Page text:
Anyone who’s been at Ithaca College for any length of time knows the language and goals of “safe space.” And I’d like to think that reflects the best of our hopes for educational settings — both in and outside the classroom.
Students, especially those from marginalized or underrepresented communities, deserve to be fully themselves without fear of judgment or harassment or even the presumption that it is their job to educate the rest of us. The reality, however, is that the real world cannot guarantee this despite the best efforts of educators, ministers, and other community leaders. A professor has no control over what a student in a study group says to a peer outside of class. Over the past few years, institutions of higher education have been coming to terms with this and have increasingly adopted the language and paradigms of “brave space” vis a vis “safe space.” The five main elements of such a space, according to Brian Arao and Kristi Clemens, are controversy with civility, owning intentions and impacts, challenge by choice, respect, and no attacks.
Long before I was aware of the brave space movement and terminology, this was my goal as the Chaplain to the Protestant Community here at IC. My heart was to foster a brave space in which bridges could be built, or restored, between fellow human beings, as well as between us fallen and flawed human beings and the God who is Love. But anyone who knows the breadth and tumult of the seas separating various Protestant Christians from one another knows what we’re up against. On my best of days, I’m still hopeful that such bridges are worth pursuing. But this kind of brave space requires an element of basic trust for fellow community members that we’re each committed to each other’s well-being as well as a willingness to enter into dialogue with each other when challenges arise. That takes great vulnerability, though. In the Christian tradition, we take our cue from Christ’s own vulnerable example and seek to foster brave spaces by treating each other with dignity and respect and seeking forgiveness and reconciliation when we fail. This is a practice we have been especially pursuing this past year and the community is committed to continuing to do so long term.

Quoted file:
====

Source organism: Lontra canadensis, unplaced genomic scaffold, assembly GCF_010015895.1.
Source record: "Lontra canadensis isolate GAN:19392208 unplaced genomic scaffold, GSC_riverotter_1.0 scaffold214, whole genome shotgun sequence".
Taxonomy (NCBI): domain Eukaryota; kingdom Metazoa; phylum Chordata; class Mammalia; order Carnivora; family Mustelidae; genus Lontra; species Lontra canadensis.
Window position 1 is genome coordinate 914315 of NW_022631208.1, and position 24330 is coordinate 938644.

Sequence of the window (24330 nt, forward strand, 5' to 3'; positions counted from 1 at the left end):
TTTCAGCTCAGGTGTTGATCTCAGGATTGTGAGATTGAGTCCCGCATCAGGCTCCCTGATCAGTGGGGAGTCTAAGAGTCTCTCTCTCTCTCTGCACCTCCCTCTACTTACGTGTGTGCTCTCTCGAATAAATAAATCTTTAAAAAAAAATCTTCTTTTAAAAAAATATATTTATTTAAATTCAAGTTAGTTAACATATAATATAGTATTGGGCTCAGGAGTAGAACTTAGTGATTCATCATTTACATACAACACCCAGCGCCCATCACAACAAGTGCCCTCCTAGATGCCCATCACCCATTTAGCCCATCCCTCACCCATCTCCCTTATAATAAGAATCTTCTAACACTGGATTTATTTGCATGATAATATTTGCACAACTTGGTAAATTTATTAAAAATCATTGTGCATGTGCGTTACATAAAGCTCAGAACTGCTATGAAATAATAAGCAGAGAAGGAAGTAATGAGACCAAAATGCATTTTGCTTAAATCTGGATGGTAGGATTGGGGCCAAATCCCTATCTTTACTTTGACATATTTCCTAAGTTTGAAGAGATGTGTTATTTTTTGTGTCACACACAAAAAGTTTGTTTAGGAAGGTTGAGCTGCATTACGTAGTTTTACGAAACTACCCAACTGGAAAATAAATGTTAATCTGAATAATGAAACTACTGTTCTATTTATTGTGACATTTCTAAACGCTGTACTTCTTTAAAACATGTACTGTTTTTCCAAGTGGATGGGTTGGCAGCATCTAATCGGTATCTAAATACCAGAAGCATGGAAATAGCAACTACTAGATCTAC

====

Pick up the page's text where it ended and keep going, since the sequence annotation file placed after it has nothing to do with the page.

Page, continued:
I have had the privilege and honor of seeking to foster a brave space within the Protestant Community at IC for eight and a half years and I am deeply thankful for this season. The past year we experienced great challenges to that ideal—both in our own failures to always live up to it as well as in the methods and demands pursued by those who we had failed. It is truly unfortunate to see a student community so committed to growing in love and respect and inclusivity be portrayed the way it has. In an increasingly partisan and siloed world, the students I work with choose daily to navigate the tensions of deep disagreement and difference. We don’t always get it right, but we regularly recommit ourselves to the inclusive welcome Christ himself offers: “Come to me all…” Even in his death on the cross, his outstretched arms continued to embody that message we all struggle to live into in some way or another.
My resignation, while not an easy decision, is something I have chosen to do for my own health. I am saddened my time at IC is ending in the way it is. But, I am also thankful that I can look back to bridges that were built, brave spaces created, and discoveries of the Divine that occurred during my tenure here. I am a better person for it. The Lord bless you and keep you, IC. May God’s face shine upon you and be gracious to you and give you peace.